The following season, he repeated, conquering #5 in a seven-game battle against the Celtics, avenging the 2008 Finals shellacking.
Sports fans know these accomplishments, and the rest of his résumé for that matter, are forever etched in the record books. We know this.
What truly turned me into a Kobe Bryant fan, was everything but the numbers. Every single time you thought he had reached his peak, he churned out another 50-point eruption. When all hope of winning in L.A. had seemed lost, he fires back with two more rings.
Through his game, through playing the simple game of basketball, Kobe was teaching you life lessons. Never stop getting better, continue to grind for your goals and aspirations.
Even the seasons following his championships, he forever proved why he is nothing short of a different breed.
During the underwhelming 2012-2013 Lakers season, the one with Dwight and Nash coming to Los Angeles, expectations were to win another championship. Instead, the Lakers were left to fight for their playoff lives in March and April.
Miraculously, the Lakers got in. Thanks to one of the most insane stretches for a man that will go down as 6th all-time in minutes played.
In seven games, Kobe Bryant arguably played the most brutal amount of minutes in NBA history. A body famously known to take remarkable amounts of pain. After all, he did play through his MVP season with a broken finger on his shooting hand.
It was in that 2013 Golden State game, only a few days before the playoffs, after willing his team this far (he poured in 47 points two nights before), that he blows out his Achilles, gets up, and sinks two free throws.
With 3:08 to play in the fourth quarter and the Warriors leading by two, Bryant, in his 45th minute of the night, drives against Barnes — and collapses. Bryant feels a sensation in the back of his left foot. “Did you kick me?” he asks Barnes. Barnes says no. “F—!” Bryant says. Teammates surround him. He can feel his Achilles roll up his leg.
And then he does the most Kobe Bryant thing ever. Using his fingers, Bryant tries to pull the tendon back down. – ESPN.com Baxter Holmes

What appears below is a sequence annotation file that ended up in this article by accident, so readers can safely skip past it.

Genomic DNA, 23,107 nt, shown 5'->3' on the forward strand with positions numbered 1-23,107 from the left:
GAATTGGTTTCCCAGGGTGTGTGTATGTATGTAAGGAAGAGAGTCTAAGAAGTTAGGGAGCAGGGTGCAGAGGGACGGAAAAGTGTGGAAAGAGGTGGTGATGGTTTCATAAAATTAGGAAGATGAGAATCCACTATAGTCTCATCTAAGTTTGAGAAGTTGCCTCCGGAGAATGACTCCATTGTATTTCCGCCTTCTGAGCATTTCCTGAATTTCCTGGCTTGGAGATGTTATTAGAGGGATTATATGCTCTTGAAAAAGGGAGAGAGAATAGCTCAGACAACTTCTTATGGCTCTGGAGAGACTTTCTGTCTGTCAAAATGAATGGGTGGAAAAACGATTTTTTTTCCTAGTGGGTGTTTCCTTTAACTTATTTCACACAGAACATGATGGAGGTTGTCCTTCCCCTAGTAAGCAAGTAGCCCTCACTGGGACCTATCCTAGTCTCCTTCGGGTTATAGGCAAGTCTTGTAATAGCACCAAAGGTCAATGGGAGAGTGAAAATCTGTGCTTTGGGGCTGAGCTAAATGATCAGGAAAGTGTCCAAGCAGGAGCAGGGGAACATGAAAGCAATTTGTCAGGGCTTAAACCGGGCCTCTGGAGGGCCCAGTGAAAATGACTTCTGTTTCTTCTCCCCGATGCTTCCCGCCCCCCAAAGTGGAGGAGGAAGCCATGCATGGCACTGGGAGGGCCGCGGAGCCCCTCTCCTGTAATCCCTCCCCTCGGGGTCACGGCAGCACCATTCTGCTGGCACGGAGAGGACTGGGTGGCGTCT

Kobe Bryant has been in the NBA every month of my life except one. For parts I loathed him, other times I was in awe of him.
Above all, I respect him.
And maybe that is the perfect word to sum up Kobe Bryant.
He came into the league wanting it all. Even as a teenager he wasn’t phased by the man who is the greatest of all time. Instead, he looked him in the eye and said, “You know I can kick your ass one-on-one.” He would go on to chase the man in every facet of the game. Rings, scoring titles, points, even mimicking his shots and moves.
The stories about him taking on opponents, even teammates, one-on-one, and taking their souls in the process, are endless.
The 5 a.m. wake-up calls in the offseason. The thousands of shots he logged during an off-day. Everyone falls in love with the game, the great ones fall in love with the process.
Time and time again he showed us that his body could take it. That mind over matter could accomplish anything. He was a vicious, unforgiving competitor.
His passion is second to none. He fell in love with something at an early age, then proceeded to never stop until he was alone at the top as the greatest. At 20-years old, I have no f—— clue what I want to do with my life. At 20, Kobe was working to be the greatest basketball player to ever live.
Normal humans aren’t like that.
There never was quit in the man. The fire inside burns as bright as it did 20-years ago. The most Kobe Bryant thing of all-time has to be having five championships but saying, “I should have seven.”
Thank you. As MJ left the game, you took it upon yourself to give my generation of fans a slice of what it was like to see him play. You followed up your talk with a near identical career.
Your heart, passion, will, competitive spirit, confidence, mentality, and talent are some of the greatest qualities an athlete has ever possessed across any sport.
Hated by some, feared by many. Respected by all.
The Hall of Fame awaits you.